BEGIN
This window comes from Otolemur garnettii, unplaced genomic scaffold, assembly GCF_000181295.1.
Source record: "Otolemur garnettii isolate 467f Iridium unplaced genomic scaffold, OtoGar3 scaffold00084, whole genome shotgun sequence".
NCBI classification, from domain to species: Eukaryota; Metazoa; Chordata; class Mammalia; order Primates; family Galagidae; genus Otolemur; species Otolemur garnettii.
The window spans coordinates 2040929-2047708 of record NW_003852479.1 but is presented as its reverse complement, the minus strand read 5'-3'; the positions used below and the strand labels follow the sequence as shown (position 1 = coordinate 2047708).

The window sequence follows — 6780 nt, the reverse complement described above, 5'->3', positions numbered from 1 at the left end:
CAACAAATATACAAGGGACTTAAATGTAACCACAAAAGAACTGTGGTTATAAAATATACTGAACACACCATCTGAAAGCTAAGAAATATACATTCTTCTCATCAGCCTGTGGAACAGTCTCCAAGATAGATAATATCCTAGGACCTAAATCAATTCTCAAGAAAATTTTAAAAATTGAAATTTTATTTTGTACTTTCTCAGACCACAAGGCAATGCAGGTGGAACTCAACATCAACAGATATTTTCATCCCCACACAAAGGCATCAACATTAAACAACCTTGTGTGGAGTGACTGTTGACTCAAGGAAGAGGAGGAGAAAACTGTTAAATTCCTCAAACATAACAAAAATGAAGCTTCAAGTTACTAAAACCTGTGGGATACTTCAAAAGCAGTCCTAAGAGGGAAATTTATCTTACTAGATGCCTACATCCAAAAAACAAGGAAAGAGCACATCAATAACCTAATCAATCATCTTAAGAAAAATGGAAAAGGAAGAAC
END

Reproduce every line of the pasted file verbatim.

This window comes from Otolemur garnettii, unplaced genomic scaffold, assembly GCF_000181295.1.
Source record: "Otolemur garnettii isolate 467f Iridium unplaced genomic scaffold, OtoGar3 scaffold00084, whole genome shotgun sequence".
NCBI classification, from domain to species: Eukaryota; Metazoa; Chordata; class Mammalia; order Primates; family Galagidae; genus Otolemur; species Otolemur garnettii.
The window spans coordinates 2040929-2047708 of record NW_003852479.1 but is presented as its reverse complement, the minus strand read 5'-3'; the positions used below and the strand labels follow the sequence as shown (position 1 = coordinate 2047708).

The window sequence follows — 6780 nt, the reverse complement described above, 5'->3', positions numbered from 1 at the left end:
CAACAAATATACAAGGGACTTAAATGTAACCACAAAAGAACTGTGGTTATAAAATATACTGAACACACCATCTGAAAGCTAAGAAATATACATTCTTCTCATCAGCCTGTGGAACAGTCTCCAAGATAGATAATATCCTAGGACCTAAATCAATTCTCAAGAAAATTTTAAAAATTGAAATTTTATTTTGTACTTTCTCAGACCACAAGGCAATGCAGGTGGAACTCAACATCAACAGATATTTTCATCCCCACACAAAGGCATCAACATTAAACAACCTTGTGTGGAGTGACTGTTGACTCAAGGAAGAGGAGGAGAAAACTGTTAAATTCCTCAAACATAACAAAAATGAAGCTTCAAGTTACTAAAACCTGTGGGATACTTCAAAAGCAGTCCTAAGAGGGAAATTTATCTTACTAGATGCCTACATCCAAAAAACAAGGAAAGAGCACATCAATAACCTAATCAATCATCTTAAGAAAAATGGAAAAGGAAGAAC